The duck curve comes to New England

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As solar comes to more regions of the United States, it is beginning to alter the dynamics of electricity supply and demand. These are most noticeable on weekend days in the spring, when solar output is high but electricity demand is lower than during the week and not inflated by air conditioning use, as it is in the summer.

The result of this is the “duck curve”, as documented in California. There the output of solar is suppressing mid-day demand, with a steep ramp-up in demand that must be met by other resources as the sun goes down. When coupled with a lack of sufficient flexibility in the rest of the electricity fleet and operation of the grid, this can result in negative prices and curtailment of resources.

It turns out that this phenomenon is not limited to California. New England’s grid operator has reported that on April 21 behind-the-meter solar met sufficient demand that for the first time net daytime demand fell to a lower level than overnight demand.

New England ISO estimates that around 1:30 PM distributed solar output in the region reached around 2.3 GW, however the grid operator notes that for legal and technical reasons it has limited visibility into the operation of behind-the-meter resources. This means that solar peaked at around 20% of total demand.

But while the output of these installations is not formally recorded by the ISO, its impact showed clearly in electricity demand. This was particularly true as April 21 was a temperate but sunny weekend day in the Spring.

“We were expecting this to happen at some point as more behind-the-meter solar gets installed in New England and the weather conditions were just right,” states ISO Forecast and Scheduling Supervisor Mike Knowland.

 

(In)flexibility

Despite New England ISO stating that it was expecting this development, the increase in solar led to a fall in the region’s wholesale electricity price to -$2.65 per megawatt-hour around 3 PM.

These negative prices do not appear to be a result of technical limitations. New England’s electricity generation is dominated by plants that burn natural gas. Newer gas plants have strong ramping capabilities, and the strong flexibility of entire fleets of gas plants has been demonstrated on a system-wide level in California.

However, New England’s gas plants did not ramp much on the 21st, with generation still around 3 GW during the middle of the day when solar output peaked.

The 20% of total demand that solar generation represented during the afternoon, when combined with another 1.4 GW of renewable energy output still meant that renewables peaked at only around 1/3 of demand. This is far less than the 73% of instantaneous demand that renewable energy has met on California’s grid.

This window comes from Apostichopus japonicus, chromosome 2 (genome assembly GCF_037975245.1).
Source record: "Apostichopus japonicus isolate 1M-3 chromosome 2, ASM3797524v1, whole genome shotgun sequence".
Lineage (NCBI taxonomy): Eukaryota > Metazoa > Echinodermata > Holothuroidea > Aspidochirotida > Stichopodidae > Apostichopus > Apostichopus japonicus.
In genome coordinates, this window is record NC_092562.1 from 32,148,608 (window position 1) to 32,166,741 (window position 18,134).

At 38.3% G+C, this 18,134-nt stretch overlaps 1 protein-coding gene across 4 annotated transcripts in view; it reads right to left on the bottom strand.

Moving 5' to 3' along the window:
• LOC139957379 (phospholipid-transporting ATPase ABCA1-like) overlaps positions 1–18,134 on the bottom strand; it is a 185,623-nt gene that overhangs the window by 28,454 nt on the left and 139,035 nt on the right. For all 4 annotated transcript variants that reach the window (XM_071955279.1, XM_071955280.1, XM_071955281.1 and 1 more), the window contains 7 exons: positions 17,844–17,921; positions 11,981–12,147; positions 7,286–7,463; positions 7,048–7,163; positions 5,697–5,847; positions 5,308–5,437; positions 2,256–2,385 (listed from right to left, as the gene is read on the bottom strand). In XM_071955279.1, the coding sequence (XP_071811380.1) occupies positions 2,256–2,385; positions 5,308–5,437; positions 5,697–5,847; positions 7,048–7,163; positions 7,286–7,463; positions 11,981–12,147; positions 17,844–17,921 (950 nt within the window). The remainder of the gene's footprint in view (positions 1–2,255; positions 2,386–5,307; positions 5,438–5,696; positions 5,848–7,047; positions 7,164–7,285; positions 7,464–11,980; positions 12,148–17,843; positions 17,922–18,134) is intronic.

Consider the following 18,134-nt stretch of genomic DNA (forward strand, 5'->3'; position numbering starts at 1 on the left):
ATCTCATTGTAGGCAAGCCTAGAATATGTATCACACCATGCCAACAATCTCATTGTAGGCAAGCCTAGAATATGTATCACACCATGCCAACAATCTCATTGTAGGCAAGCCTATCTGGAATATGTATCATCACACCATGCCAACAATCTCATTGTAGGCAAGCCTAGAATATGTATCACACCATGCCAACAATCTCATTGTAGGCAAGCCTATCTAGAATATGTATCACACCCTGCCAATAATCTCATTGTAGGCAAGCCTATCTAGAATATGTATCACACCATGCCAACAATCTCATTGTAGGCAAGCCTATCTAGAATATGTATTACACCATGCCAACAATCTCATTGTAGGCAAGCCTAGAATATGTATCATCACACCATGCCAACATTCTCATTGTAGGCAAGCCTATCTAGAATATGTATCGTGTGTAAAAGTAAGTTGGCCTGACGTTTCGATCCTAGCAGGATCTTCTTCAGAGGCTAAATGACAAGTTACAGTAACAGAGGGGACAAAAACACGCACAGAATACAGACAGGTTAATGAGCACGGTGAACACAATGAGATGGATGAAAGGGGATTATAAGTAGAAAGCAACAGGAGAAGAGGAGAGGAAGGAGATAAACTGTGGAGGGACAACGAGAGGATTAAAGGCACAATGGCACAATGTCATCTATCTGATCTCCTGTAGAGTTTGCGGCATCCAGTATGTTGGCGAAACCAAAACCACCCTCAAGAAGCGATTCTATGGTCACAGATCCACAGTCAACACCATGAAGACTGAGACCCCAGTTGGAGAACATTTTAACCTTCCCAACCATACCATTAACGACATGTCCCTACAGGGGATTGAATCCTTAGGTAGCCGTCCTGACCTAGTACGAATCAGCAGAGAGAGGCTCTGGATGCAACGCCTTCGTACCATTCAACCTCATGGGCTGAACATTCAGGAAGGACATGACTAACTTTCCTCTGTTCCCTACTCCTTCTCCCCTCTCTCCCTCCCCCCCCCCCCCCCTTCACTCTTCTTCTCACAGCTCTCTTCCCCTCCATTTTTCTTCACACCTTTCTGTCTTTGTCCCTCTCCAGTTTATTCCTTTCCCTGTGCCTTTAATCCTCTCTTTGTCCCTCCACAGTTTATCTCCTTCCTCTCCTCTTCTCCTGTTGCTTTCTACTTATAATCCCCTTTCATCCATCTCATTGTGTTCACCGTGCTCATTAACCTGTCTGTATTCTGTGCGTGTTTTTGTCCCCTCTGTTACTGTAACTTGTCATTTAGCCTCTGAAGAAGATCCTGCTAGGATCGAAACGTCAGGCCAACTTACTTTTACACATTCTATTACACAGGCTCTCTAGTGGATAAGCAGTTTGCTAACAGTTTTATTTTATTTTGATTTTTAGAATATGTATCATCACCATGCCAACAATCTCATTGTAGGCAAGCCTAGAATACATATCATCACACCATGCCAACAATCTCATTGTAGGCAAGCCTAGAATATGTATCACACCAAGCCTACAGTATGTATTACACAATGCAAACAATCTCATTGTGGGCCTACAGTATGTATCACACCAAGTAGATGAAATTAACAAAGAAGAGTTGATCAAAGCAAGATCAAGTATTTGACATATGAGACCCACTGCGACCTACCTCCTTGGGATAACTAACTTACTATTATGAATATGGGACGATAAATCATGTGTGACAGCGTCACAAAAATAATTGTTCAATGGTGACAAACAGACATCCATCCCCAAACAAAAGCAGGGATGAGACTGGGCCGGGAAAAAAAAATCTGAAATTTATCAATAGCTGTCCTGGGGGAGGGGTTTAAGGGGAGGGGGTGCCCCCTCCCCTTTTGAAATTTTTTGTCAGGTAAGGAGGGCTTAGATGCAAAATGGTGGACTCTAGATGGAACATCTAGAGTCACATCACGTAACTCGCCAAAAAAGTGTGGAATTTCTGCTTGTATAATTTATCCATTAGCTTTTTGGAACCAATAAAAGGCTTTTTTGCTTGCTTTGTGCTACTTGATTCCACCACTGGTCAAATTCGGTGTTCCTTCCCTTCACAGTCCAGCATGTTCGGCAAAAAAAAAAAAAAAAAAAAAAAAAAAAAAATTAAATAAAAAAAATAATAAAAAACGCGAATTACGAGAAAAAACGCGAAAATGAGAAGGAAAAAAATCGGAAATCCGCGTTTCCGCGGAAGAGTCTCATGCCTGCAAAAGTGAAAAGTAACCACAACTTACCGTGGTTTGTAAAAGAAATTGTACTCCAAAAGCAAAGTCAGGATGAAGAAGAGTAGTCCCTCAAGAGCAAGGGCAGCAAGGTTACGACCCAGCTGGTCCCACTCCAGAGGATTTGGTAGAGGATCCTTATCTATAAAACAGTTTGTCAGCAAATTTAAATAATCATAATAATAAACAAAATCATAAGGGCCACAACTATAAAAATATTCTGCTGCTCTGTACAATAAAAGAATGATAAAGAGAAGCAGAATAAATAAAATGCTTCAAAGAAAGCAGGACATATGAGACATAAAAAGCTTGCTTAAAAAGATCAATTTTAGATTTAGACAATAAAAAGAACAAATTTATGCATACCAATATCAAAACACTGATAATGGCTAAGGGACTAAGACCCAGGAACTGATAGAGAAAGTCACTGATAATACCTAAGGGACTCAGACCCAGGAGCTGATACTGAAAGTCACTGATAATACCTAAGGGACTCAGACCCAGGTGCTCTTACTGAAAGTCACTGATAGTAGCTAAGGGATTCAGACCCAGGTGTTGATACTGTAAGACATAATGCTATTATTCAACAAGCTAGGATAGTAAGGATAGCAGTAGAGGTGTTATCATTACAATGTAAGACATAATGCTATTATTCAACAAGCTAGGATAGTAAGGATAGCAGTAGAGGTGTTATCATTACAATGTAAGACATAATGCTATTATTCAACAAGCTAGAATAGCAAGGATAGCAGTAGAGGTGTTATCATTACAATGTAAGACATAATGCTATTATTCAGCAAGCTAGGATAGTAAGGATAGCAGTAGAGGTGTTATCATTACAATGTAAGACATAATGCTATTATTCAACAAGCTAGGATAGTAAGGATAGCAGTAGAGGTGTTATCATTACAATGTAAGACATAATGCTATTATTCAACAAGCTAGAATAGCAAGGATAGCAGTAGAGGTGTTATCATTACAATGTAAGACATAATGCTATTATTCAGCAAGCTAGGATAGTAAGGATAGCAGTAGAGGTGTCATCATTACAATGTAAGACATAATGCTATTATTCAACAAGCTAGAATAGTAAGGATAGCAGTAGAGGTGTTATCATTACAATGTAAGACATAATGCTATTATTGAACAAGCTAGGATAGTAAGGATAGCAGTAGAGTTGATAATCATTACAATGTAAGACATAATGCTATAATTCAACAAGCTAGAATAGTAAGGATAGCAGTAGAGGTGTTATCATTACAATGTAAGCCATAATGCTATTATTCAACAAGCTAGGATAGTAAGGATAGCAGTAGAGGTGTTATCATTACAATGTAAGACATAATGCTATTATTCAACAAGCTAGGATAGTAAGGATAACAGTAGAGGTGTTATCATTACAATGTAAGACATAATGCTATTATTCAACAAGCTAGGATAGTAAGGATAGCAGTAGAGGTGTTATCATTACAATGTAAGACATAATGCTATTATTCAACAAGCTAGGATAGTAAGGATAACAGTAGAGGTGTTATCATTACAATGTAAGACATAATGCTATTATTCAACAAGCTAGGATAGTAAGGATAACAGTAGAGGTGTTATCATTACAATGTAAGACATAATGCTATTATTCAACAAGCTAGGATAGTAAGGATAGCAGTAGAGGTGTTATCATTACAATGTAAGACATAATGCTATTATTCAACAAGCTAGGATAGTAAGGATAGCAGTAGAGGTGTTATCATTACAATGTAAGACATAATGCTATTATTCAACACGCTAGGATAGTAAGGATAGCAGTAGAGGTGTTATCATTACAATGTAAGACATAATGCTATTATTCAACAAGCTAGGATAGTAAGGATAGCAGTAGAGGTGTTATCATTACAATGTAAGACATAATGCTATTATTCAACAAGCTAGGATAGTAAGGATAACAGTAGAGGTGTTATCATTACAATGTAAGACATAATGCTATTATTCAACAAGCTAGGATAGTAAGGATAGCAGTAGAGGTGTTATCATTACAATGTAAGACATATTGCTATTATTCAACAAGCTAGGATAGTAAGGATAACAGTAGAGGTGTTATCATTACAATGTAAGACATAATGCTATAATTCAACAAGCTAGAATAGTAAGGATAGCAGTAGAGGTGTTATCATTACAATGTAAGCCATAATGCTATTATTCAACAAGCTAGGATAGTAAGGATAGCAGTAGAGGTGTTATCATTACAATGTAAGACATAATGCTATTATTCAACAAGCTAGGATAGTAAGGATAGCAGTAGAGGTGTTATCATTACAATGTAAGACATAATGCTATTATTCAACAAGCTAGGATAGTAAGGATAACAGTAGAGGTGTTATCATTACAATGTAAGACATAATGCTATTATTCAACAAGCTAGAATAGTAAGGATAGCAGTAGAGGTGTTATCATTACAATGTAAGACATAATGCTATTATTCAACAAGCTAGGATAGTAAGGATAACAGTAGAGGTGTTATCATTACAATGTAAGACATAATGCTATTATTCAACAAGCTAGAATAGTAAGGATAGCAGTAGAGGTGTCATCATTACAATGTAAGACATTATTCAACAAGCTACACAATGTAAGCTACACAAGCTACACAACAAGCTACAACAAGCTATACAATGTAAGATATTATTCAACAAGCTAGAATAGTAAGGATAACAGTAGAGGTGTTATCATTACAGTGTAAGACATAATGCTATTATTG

Forecasting and the operation of the market may be issues. The ISO’s forecast of demand was around 200 MW higher than the actual during mid-day, and around 1 GW more resources cleared the day-ahead auction compared to what was actually needed.

New England ISO notes that it is working with experts to build a day-ahead forecast of distributed solar generation that can be integrated into existing load forecast models. Per reports by the U.S. Department of Energy’s (DOE) National Renewable Energy Laboratories, forecasting and rapid trading of electricity with neighboring grids are both important for integrating higher levels of wind and solar.

Such changes typically do not require significant infrastructure investments. Furthermore, despite the inflexibility of conventional nuclear technology, New England could add a lot more wind and solar before these resources conflict with the output of the region’s three remaining nuclear power plants.

 

Energy transition, delayed

It is notable that the portion of electricity New England gets annually from wind and solar is much lower than in California – or the nation as a whole. According to the DOE’s Energy Information Administration, wind and solar generation was equivalent to only 5.5% of demand in New England in 2017, as compared to around 8% nationally.

However, due in part to strong NIMBY resistance to wind development, New England has built much less wind. In a reversal of national statistics, EIA’s figures show more solar generation (including behind the meter) than wind, with solar generation equivalent to around 2.8% of demand.

Given a variety of factors including the more northerly latitude, it will be harder for New England to integrate high levels of solar than it is in California. And while mass deployment of energy storage will help New England solar to meet evening demand, existing battery technologies will not address the mismatch between greater productivity of solar in the spring and summer and greater combined demand for heating and power in the winter, which drives high winter electricity prices.

One key resource that could help the region meet winter energy demand, particularly the evening peak, is offshore wind.

Rhode Island put the nation’s first offshore wind farm online in 2016, and Massachusetts has mandated that utilities procure power from 1.6 GW of offshore wind plants by 2027. However, development of this resource has been slow.